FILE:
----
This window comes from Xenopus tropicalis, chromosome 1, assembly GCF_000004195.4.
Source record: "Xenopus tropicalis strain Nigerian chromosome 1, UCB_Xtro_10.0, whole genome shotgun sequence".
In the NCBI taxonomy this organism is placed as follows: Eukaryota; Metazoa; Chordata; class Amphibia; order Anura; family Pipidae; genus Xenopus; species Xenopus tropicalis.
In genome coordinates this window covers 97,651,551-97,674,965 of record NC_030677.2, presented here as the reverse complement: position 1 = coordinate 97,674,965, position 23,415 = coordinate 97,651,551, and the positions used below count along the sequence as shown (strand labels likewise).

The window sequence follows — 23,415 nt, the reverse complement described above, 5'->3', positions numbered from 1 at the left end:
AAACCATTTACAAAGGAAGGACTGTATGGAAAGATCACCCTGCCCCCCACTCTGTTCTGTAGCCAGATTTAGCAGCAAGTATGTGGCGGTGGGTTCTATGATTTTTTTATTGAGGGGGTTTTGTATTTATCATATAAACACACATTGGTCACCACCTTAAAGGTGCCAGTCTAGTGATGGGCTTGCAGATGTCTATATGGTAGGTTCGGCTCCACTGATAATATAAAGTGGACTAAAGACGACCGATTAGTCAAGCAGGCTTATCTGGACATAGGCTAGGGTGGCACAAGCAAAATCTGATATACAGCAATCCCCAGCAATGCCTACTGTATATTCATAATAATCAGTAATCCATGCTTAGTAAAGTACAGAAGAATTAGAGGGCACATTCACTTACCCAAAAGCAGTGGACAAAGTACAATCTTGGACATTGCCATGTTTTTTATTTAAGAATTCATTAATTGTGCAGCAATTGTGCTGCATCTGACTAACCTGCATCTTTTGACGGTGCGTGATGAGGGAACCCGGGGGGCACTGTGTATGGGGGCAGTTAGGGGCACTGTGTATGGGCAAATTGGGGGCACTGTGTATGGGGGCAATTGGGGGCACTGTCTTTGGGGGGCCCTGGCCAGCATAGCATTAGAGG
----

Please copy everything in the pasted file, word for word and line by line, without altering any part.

This window comes from Xenopus tropicalis, chromosome 1, assembly GCF_000004195.4.
Source record: "Xenopus tropicalis strain Nigerian chromosome 1, UCB_Xtro_10.0, whole genome shotgun sequence".
In the NCBI taxonomy this organism is placed as follows: Eukaryota; Metazoa; Chordata; class Amphibia; order Anura; family Pipidae; genus Xenopus; species Xenopus tropicalis.
In genome coordinates this window covers 97,651,551-97,674,965 of record NC_030677.2, presented here as the reverse complement: position 1 = coordinate 97,674,965, position 23,415 = coordinate 97,651,551, and the positions used below count along the sequence as shown (strand labels likewise).

The window sequence follows — 23,415 nt, the reverse complement described above, 5'->3', positions numbered from 1 at the left end:
AAACCATTTACAAAGGAAGGACTGTATGGAAAGATCACCCTGCCCCCCACTCTGTTCTGTAGCCAGATTTAGCAGCAAGTATGTGGCGGTGGGTTCTATGATTTTTTTATTGAGGGGGTTTTGTATTTATCATATAAACACACATTGGTCACCACCTTAAAGGTGCCAGTCTAGTGATGGGCTTGCAGATGTCTATATGGTAGGTTCGGCTCCACTGATAATATAAAGTGGACTAAAGACGACCGATTAGTCAAGCAGGCTTATCTGGACATAGGCTAGGGTGGCACAAGCAAAATCTGATATACAGCAATCCCCAGCAATGCCTACTGTATATTCATAATAATCAGTAATCCATGCTTAGTAAAGTACAGAAGAATTAGAGGGCACATTCACTTACCCAAAAGCAGTGGACAAAGTACAATCTTGGACATTGCCATGTTTTTTATTTAAGAATTCATTAATTGTGCAGCAATTGTGCTGCATCTGACTAACCTGCATCTTTTGACGGTGCGTGATGAGGGAACCCGGGGGGCACTGTGTATGGGGGCAGTTAGGGGCACTGTGTATGGGCAAATTGGGGGCACTGTGTATGGGGGCAATTGGGGGCACTGTCTTTGGGGGGCCCTGGCCAGCATAGCATTAGAGG